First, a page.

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I figure this must be a common issue but I could not find a solution.

Here is my code:

\documentclass{article}
\begin{document}

    Text: This text should be above the table, but it is not.
    \begin{table}
        Table: This table should be below the text, but it is not.  
    \end{table} 

\end{document}

Why is the table at the top? Thanks!

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This is the absolute worst thing about LaTeX. Why is [h!] even an option if it just ignores it?! This afternoon I had a report that ended with a half a page of slack, but LaTeX insisted on sticking my table at the top of the page regardless of [h!] and all the extra room. Thanks for asking, the float package suggested here fixed everything! –  Noah Aug 25 '12 at 19:48
    
@Noah Thanks for sharing that. Yes, I believe this is a common issue for plenty of LaTeX users. –  AD. Aug 26 '12 at 7:21

2 Answers 2

up vote 16 down vote accepted

table is a floating environment. TeX has special rules for placing floats so that they cause minimal disruption of the surrounding text.

You can give LaTeX hints of how to place your floats. For example, to make LaTeX try to place it where you inserted it, specify the option h (for “here”):

\begin{table}[h]
    Table: This table should be below the text, but it is not.  
\end{table} 

Note that this won’t always work because LaTeX still tries to make the text look nice. Your hint is only that: a hint, not a definite command.

You can force LateX to obey your command to place a floating environment HERE by loading the package float and specifying the option H (capital letter!):

\begin{table}[H]
    Table: This table should be below the text, but it is not.  
\end{table} 

But notice that this can lead to an ugly layout.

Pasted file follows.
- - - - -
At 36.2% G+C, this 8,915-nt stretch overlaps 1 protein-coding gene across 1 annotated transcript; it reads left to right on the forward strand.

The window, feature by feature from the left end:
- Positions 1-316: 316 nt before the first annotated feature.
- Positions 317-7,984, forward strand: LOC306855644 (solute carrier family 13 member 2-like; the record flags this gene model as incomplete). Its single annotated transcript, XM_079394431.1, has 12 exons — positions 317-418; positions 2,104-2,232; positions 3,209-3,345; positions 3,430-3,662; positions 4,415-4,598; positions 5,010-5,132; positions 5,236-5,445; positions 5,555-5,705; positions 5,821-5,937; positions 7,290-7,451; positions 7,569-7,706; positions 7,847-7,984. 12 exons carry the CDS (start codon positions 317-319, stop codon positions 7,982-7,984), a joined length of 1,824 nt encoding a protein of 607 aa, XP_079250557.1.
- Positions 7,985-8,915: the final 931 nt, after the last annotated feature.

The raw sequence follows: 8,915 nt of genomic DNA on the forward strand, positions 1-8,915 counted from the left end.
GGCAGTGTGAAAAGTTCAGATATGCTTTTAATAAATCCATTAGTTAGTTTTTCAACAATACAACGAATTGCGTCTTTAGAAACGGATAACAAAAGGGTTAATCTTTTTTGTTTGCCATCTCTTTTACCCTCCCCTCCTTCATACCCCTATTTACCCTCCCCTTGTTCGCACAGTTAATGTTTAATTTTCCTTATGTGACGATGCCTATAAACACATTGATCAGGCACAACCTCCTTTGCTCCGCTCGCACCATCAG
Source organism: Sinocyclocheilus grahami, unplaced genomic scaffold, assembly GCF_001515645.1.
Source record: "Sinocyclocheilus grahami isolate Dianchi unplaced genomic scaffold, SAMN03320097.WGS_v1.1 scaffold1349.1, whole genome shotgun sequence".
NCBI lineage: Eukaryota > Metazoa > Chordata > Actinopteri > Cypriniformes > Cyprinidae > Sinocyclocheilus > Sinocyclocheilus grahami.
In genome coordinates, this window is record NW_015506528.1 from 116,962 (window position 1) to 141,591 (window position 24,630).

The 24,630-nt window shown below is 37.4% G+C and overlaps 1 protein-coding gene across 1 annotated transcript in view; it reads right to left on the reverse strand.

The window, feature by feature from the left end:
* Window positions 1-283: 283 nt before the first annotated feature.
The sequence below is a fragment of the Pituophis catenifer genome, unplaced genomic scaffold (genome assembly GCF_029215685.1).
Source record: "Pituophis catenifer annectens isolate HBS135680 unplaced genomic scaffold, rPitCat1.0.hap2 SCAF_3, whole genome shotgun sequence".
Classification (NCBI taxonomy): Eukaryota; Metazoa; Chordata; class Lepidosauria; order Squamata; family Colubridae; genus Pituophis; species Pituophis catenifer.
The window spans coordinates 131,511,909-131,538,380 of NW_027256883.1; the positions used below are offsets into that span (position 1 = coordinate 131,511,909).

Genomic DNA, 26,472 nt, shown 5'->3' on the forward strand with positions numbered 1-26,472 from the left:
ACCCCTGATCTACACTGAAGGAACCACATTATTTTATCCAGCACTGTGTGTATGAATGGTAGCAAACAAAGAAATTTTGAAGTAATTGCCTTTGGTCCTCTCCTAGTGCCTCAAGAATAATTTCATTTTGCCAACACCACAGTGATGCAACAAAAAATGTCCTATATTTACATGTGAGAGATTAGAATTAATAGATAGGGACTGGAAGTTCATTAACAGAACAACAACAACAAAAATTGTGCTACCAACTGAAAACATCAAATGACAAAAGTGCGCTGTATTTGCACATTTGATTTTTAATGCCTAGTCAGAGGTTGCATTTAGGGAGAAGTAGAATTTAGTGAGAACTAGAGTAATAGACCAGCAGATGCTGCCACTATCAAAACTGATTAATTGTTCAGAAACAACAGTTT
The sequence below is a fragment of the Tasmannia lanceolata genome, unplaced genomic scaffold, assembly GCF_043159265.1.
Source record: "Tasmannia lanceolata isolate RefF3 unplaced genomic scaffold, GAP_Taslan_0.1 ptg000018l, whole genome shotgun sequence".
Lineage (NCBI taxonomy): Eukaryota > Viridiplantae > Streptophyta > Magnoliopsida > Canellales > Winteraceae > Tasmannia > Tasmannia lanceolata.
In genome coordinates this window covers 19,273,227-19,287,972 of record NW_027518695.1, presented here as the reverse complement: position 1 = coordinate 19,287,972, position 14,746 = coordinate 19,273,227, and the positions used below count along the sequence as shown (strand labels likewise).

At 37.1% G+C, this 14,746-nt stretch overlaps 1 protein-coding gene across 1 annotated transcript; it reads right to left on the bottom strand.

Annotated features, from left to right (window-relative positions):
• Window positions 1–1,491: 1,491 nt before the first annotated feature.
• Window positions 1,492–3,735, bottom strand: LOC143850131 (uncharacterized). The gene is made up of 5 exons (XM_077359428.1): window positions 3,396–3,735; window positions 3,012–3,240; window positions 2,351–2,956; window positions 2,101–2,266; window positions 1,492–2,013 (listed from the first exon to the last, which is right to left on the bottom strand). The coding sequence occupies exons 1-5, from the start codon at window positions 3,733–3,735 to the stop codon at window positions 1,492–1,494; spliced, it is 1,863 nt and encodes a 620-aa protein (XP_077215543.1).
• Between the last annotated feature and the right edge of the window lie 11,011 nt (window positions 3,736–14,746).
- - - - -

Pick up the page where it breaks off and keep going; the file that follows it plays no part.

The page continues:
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@Konrad Rudolph♦: Thanks, I don't have enough rep to up vote your answer. But it was helpful! [h] worked fine for me but [H] was not very good at all - the table were placed on a new page - so you were right, I got a pretty ugly layout! –  AD. Sep 17 '10 at 9:42
1  
@AD. If [H] placed the table on a new page, you did something wrong. Perhaps you forgot to load the float package? –  Konrad Rudolph Sep 17 '10 at 11:45
    
even if you use [H], if there isn't enough room left on the page for the table, it can go to the next page. i can't explain why [h] might fit it in, but [H] won't. –  barbara beeton Sep 17 '10 at 15:14
    
@barbara: That’s my point though: there might not be enough room, but then neither should [h] work. Or is that a mistake and [h] actually works in cases where [H] doesn’t? –  Konrad Rudolph Sep 17 '10 at 16:31
    
i've skimmed enough of the float package documentation (texdoc float) to determine that some internal macros are redefined. i don't have enough time to compare the code (or, more likely, run a debugging session on a small example) to determine the actual differences, but i do suspect that the effects are not quite identical with respect to penalties and spacing, which might be just enough to make a difference. still a puzzlement. –  barbara beeton Sep 17 '10 at 18:17

To quote the FAQ (http://www.tex.ac.uk/cgi-bin/texfaq2html?label=floats) "Tables and figures have a tendency to surprise, by floating away from where they were specified to appear...."

Read the FAQ to learn how to control the placement of your tables.

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@Ulrike Fischer: Thanks, I don't have enough rep to up vote your answer. But it was helpful! –  AD. Sep 17 '10 at 9:43
    
+1 Now, three year later, I have enough reputation to up vote. Thank you once more. –  AD. Sep 26 '13 at 20:13

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